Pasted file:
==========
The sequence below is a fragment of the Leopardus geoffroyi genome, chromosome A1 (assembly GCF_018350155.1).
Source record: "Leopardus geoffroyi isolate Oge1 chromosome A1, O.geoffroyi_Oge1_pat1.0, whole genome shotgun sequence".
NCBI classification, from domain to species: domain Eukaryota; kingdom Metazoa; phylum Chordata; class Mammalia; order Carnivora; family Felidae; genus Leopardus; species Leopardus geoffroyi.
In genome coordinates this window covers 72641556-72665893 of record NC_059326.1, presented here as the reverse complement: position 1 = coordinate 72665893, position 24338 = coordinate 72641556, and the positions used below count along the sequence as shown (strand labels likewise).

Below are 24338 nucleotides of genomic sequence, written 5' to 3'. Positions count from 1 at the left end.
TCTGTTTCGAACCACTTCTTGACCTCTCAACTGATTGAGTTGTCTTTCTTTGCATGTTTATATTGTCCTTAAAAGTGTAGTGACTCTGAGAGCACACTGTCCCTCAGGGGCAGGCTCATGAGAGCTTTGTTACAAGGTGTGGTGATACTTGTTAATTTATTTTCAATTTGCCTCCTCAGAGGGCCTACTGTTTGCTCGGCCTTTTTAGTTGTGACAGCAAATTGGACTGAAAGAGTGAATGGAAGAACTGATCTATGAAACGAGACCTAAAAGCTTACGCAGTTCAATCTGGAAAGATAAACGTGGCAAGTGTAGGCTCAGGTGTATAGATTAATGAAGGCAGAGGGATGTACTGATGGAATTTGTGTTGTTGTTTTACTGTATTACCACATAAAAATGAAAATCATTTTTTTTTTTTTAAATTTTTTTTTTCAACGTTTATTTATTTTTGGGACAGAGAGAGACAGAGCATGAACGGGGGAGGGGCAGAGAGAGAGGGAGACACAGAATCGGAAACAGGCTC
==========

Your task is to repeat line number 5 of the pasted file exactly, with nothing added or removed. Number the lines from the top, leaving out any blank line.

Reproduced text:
Below are 24338 nucleotides of genomic sequence, written 5' to 3'. Positions count from 1 at the left end.